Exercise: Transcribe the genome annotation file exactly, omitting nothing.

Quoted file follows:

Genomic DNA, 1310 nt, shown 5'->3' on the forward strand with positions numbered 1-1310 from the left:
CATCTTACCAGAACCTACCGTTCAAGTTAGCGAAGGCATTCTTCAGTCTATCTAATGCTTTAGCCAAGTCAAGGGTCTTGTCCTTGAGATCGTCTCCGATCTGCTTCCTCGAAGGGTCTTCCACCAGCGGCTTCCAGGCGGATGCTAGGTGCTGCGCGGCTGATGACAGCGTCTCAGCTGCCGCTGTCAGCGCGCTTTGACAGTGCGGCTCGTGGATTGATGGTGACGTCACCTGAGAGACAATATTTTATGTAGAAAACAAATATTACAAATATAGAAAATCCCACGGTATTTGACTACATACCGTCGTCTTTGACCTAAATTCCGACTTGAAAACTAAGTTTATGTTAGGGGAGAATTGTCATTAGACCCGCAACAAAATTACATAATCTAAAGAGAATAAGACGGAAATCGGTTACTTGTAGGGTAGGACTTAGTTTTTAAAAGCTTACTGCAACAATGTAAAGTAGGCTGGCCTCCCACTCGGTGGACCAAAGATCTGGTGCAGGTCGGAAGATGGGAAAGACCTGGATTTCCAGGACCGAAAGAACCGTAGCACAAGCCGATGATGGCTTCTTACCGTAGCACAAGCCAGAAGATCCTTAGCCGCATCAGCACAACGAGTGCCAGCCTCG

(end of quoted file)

Genomic DNA, 1310 nt, shown 5'->3' on the forward strand with positions numbered 1-1310 from the left:
CATCTTACCAGAACCTACCGTTCAAGTTAGCGAAGGCATTCTTCAGTCTATCTAATGCTTTAGCCAAGTCAAGGGTCTTGTCCTTGAGATCGTCTCCGATCTGCTTCCTCGAAGGGTCTTCCACCAGCGGCTTCCAGGCGGATGCTAGGTGCTGCGCGGCTGATGACAGCGTCTCAGCTGCCGCTGTCAGCGCGCTTTGACAGTGCGGCTCGTGGATTGATGGTGACGTCACCTGAGAGACAATATTTTATGTAGAAAACAAATATTACAAATATAGAAAATCCCACGGTATTTGACTACATACCGTCGTCTTTGACCTAAATTCCGACTTGAAAACTAAGTTTATGTTAGGGGAGAATTGTCATTAGACCCGCAACAAAATTACATAATCTAAAGAGAATAAGACGGAAATCGGTTACTTGTAGGGTAGGACTTAGTTTTTAAAAGCTTACTGCAACAATGTAAAGTAGGCTGGCCTCCCACTCGGTGGACCAAAGATCTGGTGCAGGTCGGAAGATGGGAAAGACCTGGATTTCCAGGACCGAAAGAACCGTAGCACAAGCCGATGATGGCTTCTTACCGTAGCACAAGCCAGAAGATCCTTAGCCGCATCAGCACAACGAGTGCCAGCCTCG